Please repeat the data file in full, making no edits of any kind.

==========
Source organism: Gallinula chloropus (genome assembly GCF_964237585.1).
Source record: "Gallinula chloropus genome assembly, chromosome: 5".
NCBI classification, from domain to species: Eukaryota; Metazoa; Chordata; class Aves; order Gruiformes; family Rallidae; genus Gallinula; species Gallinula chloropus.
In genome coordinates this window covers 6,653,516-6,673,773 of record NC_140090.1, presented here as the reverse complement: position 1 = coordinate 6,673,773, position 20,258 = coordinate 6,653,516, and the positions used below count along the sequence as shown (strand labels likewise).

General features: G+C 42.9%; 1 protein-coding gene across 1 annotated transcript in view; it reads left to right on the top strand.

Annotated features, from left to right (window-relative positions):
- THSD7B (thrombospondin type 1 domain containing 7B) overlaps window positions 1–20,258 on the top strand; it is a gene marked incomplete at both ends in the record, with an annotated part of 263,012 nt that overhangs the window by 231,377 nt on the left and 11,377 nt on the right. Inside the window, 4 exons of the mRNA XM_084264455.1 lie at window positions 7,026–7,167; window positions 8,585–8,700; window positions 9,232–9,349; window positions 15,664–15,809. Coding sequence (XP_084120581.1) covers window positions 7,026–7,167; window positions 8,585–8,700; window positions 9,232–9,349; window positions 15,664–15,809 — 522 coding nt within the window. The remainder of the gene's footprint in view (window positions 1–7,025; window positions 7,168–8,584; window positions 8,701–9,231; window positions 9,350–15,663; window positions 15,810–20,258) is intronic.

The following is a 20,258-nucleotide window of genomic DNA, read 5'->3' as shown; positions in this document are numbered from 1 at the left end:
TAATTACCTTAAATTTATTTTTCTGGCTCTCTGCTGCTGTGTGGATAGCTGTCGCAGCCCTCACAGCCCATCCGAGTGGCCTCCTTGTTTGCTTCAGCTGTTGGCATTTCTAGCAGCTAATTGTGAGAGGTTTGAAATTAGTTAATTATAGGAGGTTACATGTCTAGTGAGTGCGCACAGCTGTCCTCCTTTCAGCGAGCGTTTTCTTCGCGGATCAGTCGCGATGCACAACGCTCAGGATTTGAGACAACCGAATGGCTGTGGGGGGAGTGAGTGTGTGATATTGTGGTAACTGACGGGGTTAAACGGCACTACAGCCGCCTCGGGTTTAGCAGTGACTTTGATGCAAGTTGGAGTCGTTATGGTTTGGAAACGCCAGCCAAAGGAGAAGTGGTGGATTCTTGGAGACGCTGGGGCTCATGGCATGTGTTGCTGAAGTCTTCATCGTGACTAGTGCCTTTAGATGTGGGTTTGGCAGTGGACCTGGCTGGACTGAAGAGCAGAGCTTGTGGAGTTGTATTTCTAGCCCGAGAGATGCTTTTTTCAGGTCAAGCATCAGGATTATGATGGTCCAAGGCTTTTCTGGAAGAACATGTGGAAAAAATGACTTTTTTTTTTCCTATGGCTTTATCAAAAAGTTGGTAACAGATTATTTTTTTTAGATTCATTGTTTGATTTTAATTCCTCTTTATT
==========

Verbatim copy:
Source organism: Gallinula chloropus (genome assembly GCF_964237585.1).
Source record: "Gallinula chloropus genome assembly, chromosome: 5".
NCBI classification, from domain to species: Eukaryota; Metazoa; Chordata; class Aves; order Gruiformes; family Rallidae; genus Gallinula; species Gallinula chloropus.
In genome coordinates this window covers 6,653,516-6,673,773 of record NC_140090.1, presented here as the reverse complement: position 1 = coordinate 6,673,773, position 20,258 = coordinate 6,653,516, and the positions used below count along the sequence as shown (strand labels likewise).

General features: G+C 42.9%; 1 protein-coding gene across 1 annotated transcript in view; it reads left to right on the top strand.

Annotated features, from left to right (window-relative positions):
- THSD7B (thrombospondin type 1 domain containing 7B) overlaps window positions 1–20,258 on the top strand; it is a gene marked incomplete at both ends in the record, with an annotated part of 263,012 nt that overhangs the window by 231,377 nt on the left and 11,377 nt on the right. Inside the window, 4 exons of the mRNA XM_084264455.1 lie at window positions 7,026–7,167; window positions 8,585–8,700; window positions 9,232–9,349; window positions 15,664–15,809. Coding sequence (XP_084120581.1) covers window positions 7,026–7,167; window positions 8,585–8,700; window positions 9,232–9,349; window positions 15,664–15,809 — 522 coding nt within the window. The remainder of the gene's footprint in view (window positions 1–7,025; window positions 7,168–8,584; window positions 8,701–9,231; window positions 9,350–15,663; window positions 15,810–20,258) is intronic.

The following is a 20,258-nucleotide window of genomic DNA, read 5'->3' as shown; positions in this document are numbered from 1 at the left end:
TAATTACCTTAAATTTATTTTTCTGGCTCTCTGCTGCTGTGTGGATAGCTGTCGCAGCCCTCACAGCCCATCCGAGTGGCCTCCTTGTTTGCTTCAGCTGTTGGCATTTCTAGCAGCTAATTGTGAGAGGTTTGAAATTAGTTAATTATAGGAGGTTACATGTCTAGTGAGTGCGCACAGCTGTCCTCCTTTCAGCGAGCGTTTTCTTCGCGGATCAGTCGCGATGCACAACGCTCAGGATTTGAGACAACCGAATGGCTGTGGGGGGAGTGAGTGTGTGATATTGTGGTAACTGACGGGGTTAAACGGCACTACAGCCGCCTCGGGTTTAGCAGTGACTTTGATGCAAGTTGGAGTCGTTATGGTTTGGAAACGCCAGCCAAAGGAGAAGTGGTGGATTCTTGGAGACGCTGGGGCTCATGGCATGTGTTGCTGAAGTCTTCATCGTGACTAGTGCCTTTAGATGTGGGTTTGGCAGTGGACCTGGCTGGACTGAAGAGCAGAGCTTGTGGAGTTGTATTTCTAGCCCGAGAGATGCTTTTTTCAGGTCAAGCATCAGGATTATGATGGTCCAAGGCTTTTCTGGAAGAACATGTGGAAAAAATGACTTTTTTTTTTCCTATGGCTTTATCAAAAAGTTGGTAACAGATTATTTTTTTTAGATTCATTGTTTGATTTTAATTCCTCTTTATT